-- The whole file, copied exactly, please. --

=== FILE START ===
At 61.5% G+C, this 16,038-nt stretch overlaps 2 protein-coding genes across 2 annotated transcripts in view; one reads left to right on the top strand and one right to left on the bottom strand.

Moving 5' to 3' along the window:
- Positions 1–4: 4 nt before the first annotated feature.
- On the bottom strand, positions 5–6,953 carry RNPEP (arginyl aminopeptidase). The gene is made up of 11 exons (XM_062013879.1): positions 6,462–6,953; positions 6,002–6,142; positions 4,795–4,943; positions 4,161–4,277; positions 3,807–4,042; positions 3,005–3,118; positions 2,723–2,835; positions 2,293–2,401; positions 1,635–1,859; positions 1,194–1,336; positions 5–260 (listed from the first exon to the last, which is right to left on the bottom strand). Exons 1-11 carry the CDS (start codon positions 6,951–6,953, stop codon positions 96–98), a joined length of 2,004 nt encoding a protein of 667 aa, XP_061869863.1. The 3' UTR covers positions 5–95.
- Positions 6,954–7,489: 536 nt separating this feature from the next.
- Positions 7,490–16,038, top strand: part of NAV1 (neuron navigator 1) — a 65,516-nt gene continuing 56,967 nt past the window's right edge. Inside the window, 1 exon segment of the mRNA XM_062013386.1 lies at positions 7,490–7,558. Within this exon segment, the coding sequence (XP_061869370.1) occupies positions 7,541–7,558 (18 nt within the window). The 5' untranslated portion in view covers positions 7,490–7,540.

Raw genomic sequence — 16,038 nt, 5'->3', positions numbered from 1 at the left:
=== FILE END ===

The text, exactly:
At 61.5% G+C, this 16,038-nt stretch overlaps 2 protein-coding genes across 2 annotated transcripts in view; one reads left to right on the top strand and one right to left on the bottom strand.

Moving 5' to 3' along the window:
- Positions 1–4: 4 nt before the first annotated feature.
- On the bottom strand, positions 5–6,953 carry RNPEP (arginyl aminopeptidase). The gene is made up of 11 exons (XM_062013879.1): positions 6,462–6,953; positions 6,002–6,142; positions 4,795–4,943; positions 4,161–4,277; positions 3,807–4,042; positions 3,005–3,118; positions 2,723–2,835; positions 2,293–2,401; positions 1,635–1,859; positions 1,194–1,336; positions 5–260 (listed from the first exon to the last, which is right to left on the bottom strand). Exons 1-11 carry the CDS (start codon positions 6,951–6,953, stop codon positions 96–98), a joined length of 2,004 nt encoding a protein of 667 aa, XP_061869863.1. The 3' UTR covers positions 5–95.
- Positions 6,954–7,489: 536 nt separating this feature from the next.
- Positions 7,490–16,038, top strand: part of NAV1 (neuron navigator 1) — a 65,516-nt gene continuing 56,967 nt past the window's right edge. Inside the window, 1 exon segment of the mRNA XM_062013386.1 lies at positions 7,490–7,558. Within this exon segment, the coding sequence (XP_061869370.1) occupies positions 7,541–7,558 (18 nt within the window). The 5' untranslated portion in view covers positions 7,490–7,540.

Raw genomic sequence — 16,038 nt, 5'->3', positions numbered from 1 at the left: